The sleep of this story is said by Coleridge to be a sleep of opium, and Kubla Khan may be read as an early poetic description of this drug experience. The fact that the poem is generally regarded as one of Coleridge's best is one of the reasons for the continuing interest and debate about the role that opium may have played in his creative output, and in Romanticism in general.
Coleridge, in his lucid moments, understood the problems with which he struggled better than most. In an 1814 letter to his friend John Morgan, Coleridge wrote about his difficulties.
|“||In exact proportion, as I loved any person or persons more than others, & would have sacrificed my life to them, were they sure to be the most barbarously mistreated by silence, absence, or breach of promise. What Crime is there scarcely which has not been included in or followed from the one guilt of taking opium? Not to speak of ingratitude to my maker for the wasted Talents; of ingratitude to so many friends who have loved me I know not why; of barbarous neglect of my family … I have in this one dirty business of Laudanum an hundred times deceived, tricked, nay, actually & consciously LIED. – And yet all these vices are so opposite to my nature, that but for the free-agency-annihilating Poison, I verily believe that I should have suffered myself to be cut in pieces rather than have committed any one of them.||”|
In some respects, Coleridge's life bears a resemblance to that of a modern opiate addict. Unfortunately, as much as Coleridge had some grasp of his addictions and its results, as well as an unusually sharp sense of how this addiction might be treated, many of his closest friends and peers did not understand. The people who might have served him best, like Southey and Wordsworth, were far too willing to maintain his image as slothful and selfish; this despite the professional help that he constantly bestowed upon them. Men like Robert Southey, naturally conservative in outlook were not forward looking enough to comprehend the possibility of Coleridge’s addiction being a largely physical dependence, despite the fact that Coleridge himself, as well as a growing number of professionals like his friend Gillman, were aware of the physical aspect of drug reliance. On more than one occasion Coleridge pointed to the fact that physical restraint might eventually lead to a cure, and on several occasions under the treatment of Dr. Gillman, he was led thus to the edge of freedom from the drug on which he had formed such a dependence. Southey wrote from the position of moral indignation and explicitly denied the physical aspect of the drug issue. Southey wrote to Cottle:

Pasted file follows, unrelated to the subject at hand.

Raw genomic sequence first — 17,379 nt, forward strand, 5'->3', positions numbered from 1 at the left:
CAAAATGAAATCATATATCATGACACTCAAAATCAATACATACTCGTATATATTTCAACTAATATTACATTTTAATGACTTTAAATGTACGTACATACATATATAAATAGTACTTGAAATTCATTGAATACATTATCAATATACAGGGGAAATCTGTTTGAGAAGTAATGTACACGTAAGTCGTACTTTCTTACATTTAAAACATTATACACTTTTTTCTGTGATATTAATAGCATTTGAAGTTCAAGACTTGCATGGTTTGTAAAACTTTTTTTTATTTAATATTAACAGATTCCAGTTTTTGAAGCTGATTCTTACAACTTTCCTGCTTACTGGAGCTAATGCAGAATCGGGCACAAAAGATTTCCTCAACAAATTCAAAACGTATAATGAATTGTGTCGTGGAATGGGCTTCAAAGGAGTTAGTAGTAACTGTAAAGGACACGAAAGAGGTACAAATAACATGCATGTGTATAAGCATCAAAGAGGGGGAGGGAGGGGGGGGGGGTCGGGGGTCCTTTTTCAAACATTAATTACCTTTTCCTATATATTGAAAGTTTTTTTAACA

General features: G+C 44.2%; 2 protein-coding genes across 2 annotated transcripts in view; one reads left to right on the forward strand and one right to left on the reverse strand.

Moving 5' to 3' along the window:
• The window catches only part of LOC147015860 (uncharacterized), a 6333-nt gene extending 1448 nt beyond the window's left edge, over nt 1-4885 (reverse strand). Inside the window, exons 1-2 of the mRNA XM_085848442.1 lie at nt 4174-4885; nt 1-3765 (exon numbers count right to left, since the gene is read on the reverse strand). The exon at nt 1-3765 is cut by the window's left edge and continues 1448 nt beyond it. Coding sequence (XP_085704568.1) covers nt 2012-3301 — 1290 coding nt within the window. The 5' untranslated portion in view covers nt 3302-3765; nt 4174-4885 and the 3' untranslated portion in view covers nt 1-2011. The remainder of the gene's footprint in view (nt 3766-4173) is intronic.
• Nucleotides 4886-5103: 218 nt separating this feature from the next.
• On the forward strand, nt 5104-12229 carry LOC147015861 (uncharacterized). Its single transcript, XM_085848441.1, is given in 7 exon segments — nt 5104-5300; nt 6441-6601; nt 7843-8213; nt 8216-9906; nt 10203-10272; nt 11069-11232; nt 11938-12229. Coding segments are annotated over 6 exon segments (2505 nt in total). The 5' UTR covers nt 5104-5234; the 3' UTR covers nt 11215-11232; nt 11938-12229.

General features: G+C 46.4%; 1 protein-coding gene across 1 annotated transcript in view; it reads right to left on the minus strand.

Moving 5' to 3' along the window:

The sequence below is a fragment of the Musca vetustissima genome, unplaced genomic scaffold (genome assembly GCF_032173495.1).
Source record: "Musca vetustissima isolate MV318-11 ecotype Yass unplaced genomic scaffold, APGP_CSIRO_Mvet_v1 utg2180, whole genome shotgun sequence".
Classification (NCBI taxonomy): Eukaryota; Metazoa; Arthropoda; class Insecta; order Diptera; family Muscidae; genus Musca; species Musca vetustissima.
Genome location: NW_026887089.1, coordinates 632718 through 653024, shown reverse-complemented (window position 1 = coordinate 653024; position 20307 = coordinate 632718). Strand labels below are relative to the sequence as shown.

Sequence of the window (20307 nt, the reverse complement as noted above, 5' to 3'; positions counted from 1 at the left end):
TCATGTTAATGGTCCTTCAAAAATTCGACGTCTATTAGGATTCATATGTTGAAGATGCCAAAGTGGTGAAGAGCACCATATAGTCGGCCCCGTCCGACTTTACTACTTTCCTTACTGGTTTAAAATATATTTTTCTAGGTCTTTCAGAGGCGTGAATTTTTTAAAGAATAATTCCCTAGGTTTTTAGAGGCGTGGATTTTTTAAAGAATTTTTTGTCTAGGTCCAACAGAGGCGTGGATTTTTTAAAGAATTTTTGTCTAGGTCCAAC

|“||“…while acknowledging the guilt of the habit, he impute it still to morbid bodily causes, whereas … every person who has witnessed his habits, knows that for … infinitely the greater part – inclination and indulgence are the motives. It seems dreadful to say this … but it is so and I know it to be so, from my own observation and that of all with whom he has lived … This, Cottle, is an insanity of that species which none but the Soul’s physician can cure.”.||”|
Coleridge in Highgate
In April 1816 Coleridge's friend and physician, Joseph Adams, put him in touch with a Highgate doctor named James Gillman with the intention of placing Coleridge in his full-time care and effect a cure to his addiction problems. Although Gillman initially had no intention of taking this stranger into his household, he was so charmed by the poet on their first meeting that he agreed to take him in and attempt a cure. Coleridge spent most of the rest of his life in the Gillman house with only brief periods away. James Gillman was ahead of his time as a physician of addiction and although he was never able to entirely stop Coleridge’s intake of opium, he managed to bring it under greater control for many years. It is surely to Gillman’s treatment and friendship that we owe much of Coleridge’s later prose works, particularly his Biographia Literaria, Lay Sermons, and Opus Maximum.
Coleridge virtually became a member of the Gillman family and even accompanied them on annual vacations. On a number of occasions when Coleridge was away from the Gillman household, he fell back into excessive opium use. Each time Gillman managed to step in and return Coleridge to his home and to controlled, less harmful opium dosages. The pharmacy where the poet obtained his prescribed supply (and sometimes, an illicit addition to it) still exists in the High Street, though moved a few dozen yards from the original premises. Gillman later became one of the great champions of Coleridge’s reputation and commonly defended his friend in polite society and in print with one of the earliest biographies of Coleridge. Coleridge’s reputation was somewhat restored during his years at Highgate and in his lucid periods he became a kind of elder-statesman of the literary establishment and was visited by many of the period’s most important writers and thinkers. Despite Gillman’s care, however, Coleridge was overcome with respiratory problems and enlargement of the heart. Coleridge died at the age of 61.
- Coleridge Letters Vol. 3, page 476
- Poetical Works of Coleridge, page 203
- Poetical Works of Samuel Taylor Coleridge, George Bell & Sons, London, 1885.
- Collected Letters in 6 volumes, ed. E. L. Griggs, Clarendon Press: Oxford (1956–1971)
- Samuel Taylor Coleridge: A Bondage of Opium, Stein and Day: New York: 1974 ISBN 0-8128-1711-7
- Biography by Richard Holmes: Coleridge: Early Visions, Viking Penguin: New York, 1990 (republished later by HarperCollins) ISBN 0-375-70540-6; Coleridge: Darker Reflections, HarperCollins: London, 1997 ISBN 0-375-70838-3